It seems that state workers are more than willing to work with state officials to help Wisconsin fix its financial situation. Too bad Sheppard is so blinded by his hatred of unions to see that.
WND's Farah Childishly Insists He Won't Call Obama President Topic: WorldNetDaily
We've previously noted how WorldNetDaily columnist Robert Ringer rather pettily refuses to acknowledge that Barack Obama is the president. He's not the only one at WND engaging in such childish behavior -- and it's an attitude that comes straight from the top.
In his Feb. 27 column, WND editor Joseph Farah sneering references "this president, if you want to call him that – which I refuse to do."
This raises an interesting question about Farah's birther obsession. Is it all just a manifestation of a psychological block over his childish refusal to accept the fact that Obama was elected president?
Most people would seek psychiatric help for such a disorder. Farah, meanwhile, runs a media outlet in which he can spew his petulant rage with impunity.
WND's Klein Desperately Tries to Link Obama to Gadhafi Topic: WorldNetDaily
As Libyan dictator Moammar Gadhafi attempted to violently put down the rebellion in his country, WorldNetDaily's Aaron Klein was straining to tie President Obama to Gadhafi.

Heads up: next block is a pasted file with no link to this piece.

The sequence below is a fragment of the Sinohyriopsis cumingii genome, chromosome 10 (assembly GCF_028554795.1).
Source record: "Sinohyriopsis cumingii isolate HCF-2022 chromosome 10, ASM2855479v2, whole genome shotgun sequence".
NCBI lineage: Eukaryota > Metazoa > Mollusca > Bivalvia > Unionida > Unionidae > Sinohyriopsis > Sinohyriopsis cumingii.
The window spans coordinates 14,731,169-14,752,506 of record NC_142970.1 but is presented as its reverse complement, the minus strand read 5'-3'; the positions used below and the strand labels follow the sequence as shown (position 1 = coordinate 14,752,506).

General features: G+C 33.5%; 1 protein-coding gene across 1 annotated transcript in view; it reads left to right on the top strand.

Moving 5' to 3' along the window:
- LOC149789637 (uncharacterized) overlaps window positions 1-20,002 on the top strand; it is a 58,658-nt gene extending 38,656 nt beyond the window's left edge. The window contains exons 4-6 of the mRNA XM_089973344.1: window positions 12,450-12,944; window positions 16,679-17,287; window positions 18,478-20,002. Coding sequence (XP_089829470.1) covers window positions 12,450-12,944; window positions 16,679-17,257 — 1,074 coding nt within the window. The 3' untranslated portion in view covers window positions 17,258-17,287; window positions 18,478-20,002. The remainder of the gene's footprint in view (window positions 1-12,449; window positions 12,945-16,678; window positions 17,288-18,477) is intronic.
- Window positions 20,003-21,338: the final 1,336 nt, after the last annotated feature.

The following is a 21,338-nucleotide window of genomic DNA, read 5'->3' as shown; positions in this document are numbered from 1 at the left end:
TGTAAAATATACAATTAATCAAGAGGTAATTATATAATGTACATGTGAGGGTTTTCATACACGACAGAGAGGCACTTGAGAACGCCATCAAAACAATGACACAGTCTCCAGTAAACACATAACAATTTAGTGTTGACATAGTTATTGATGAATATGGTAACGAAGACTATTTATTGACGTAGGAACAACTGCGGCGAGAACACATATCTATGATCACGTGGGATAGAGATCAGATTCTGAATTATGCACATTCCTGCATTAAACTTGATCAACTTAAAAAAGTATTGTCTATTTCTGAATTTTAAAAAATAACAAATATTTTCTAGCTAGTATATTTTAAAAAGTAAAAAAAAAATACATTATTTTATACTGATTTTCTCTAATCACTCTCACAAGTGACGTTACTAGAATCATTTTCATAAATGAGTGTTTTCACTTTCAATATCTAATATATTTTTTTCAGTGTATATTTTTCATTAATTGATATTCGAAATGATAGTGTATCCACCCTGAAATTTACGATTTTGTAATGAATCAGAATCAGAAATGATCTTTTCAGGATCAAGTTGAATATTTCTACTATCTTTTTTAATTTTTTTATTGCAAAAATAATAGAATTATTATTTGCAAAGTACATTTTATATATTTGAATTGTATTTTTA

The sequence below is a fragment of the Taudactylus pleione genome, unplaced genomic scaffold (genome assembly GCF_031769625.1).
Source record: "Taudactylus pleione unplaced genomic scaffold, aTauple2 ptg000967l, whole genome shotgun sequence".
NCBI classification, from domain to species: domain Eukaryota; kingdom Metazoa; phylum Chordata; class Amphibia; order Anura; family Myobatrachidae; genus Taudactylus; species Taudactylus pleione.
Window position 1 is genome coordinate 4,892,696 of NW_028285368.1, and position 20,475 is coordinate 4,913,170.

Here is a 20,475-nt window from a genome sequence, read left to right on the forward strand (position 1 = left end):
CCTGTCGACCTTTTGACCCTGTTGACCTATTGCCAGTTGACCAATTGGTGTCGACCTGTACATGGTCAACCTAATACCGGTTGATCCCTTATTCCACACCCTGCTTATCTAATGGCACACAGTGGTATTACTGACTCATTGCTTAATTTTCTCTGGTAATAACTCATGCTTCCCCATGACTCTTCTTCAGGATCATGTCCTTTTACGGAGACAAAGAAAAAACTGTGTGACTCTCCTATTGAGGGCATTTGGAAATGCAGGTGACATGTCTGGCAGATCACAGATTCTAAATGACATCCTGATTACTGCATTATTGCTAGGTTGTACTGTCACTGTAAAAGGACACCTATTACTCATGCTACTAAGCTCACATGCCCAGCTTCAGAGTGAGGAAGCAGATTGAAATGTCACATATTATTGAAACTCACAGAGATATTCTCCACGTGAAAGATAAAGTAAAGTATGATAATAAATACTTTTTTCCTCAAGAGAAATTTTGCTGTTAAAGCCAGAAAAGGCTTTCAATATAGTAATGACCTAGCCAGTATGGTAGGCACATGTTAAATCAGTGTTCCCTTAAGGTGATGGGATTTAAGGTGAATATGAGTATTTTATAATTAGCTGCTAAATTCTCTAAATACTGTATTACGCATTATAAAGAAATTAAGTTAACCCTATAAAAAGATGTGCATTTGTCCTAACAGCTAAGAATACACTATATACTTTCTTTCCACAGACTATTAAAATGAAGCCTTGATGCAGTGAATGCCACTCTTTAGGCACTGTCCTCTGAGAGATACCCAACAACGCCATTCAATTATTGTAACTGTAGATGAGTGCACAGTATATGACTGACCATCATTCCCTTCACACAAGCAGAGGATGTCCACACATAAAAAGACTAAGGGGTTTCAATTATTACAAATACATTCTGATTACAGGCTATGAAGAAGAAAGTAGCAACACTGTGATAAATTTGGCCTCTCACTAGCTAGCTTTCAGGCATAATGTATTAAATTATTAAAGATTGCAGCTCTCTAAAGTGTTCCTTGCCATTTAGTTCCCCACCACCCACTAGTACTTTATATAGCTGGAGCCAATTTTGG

Klein went his usual guilt-by-association route by touting Obama's "mystery links to Gadhafi" -- though anyone familiar with Klein's dishonest reporting techniques knew there was no mystery about what he was trying to do. All that Klein could come up with was claiming that Obama was being "cautious in his criticism of the dictator" because his former "spiritual adviser," Rev. Jeremiah Wright, went to Libya 25 years ago.
Since that obviously wasn't enough to fill out an article, Klein also threw in Gadhafi's ties to Louis Farrakhan, to whom Klein claimed Obama "has ties to" but served up nothing more substantive beyond their pictures appearing together on a magazine cover. Klein asserts no direct link whatsoever.
Further, in attacking Obama for allegedly not taking a "tougher stand" on Gadhafi, Klein ignored reports that more direct attacks on Gadhafi by the administration could have put in danger the lives of thousands of Americans trapped in Libya, including the possibility of their being taken hostage.
Klein, it seems, cares more about scoring partisan political points than about the safety of his fellow Americans.
Newsmax Channels Drudge in Obama Smear Topic: Newsmax